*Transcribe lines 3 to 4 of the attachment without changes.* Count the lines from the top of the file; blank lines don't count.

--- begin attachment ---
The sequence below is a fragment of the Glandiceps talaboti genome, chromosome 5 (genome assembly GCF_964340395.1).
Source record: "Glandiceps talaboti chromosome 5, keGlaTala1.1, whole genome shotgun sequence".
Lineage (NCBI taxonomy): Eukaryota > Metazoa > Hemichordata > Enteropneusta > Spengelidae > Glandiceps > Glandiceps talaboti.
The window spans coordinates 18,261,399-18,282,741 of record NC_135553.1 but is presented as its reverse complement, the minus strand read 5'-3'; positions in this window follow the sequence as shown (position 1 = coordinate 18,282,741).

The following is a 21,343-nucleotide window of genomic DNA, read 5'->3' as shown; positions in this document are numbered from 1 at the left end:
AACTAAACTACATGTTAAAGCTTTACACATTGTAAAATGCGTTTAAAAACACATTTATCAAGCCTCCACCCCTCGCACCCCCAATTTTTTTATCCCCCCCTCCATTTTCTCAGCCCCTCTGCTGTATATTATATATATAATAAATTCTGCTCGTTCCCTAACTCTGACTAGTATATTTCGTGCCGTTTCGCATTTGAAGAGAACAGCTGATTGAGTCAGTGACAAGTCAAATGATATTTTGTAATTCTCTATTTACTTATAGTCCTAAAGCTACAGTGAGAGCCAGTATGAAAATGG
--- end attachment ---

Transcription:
Lineage (NCBI taxonomy): Eukaryota > Metazoa > Hemichordata > Enteropneusta > Spengelidae > Glandiceps > Glandiceps talaboti.
The window spans coordinates 18,261,399-18,282,741 of record NC_135553.1 but is presented as its reverse complement, the minus strand read 5'-3'; positions in this window follow the sequence as shown (position 1 = coordinate 18,282,741).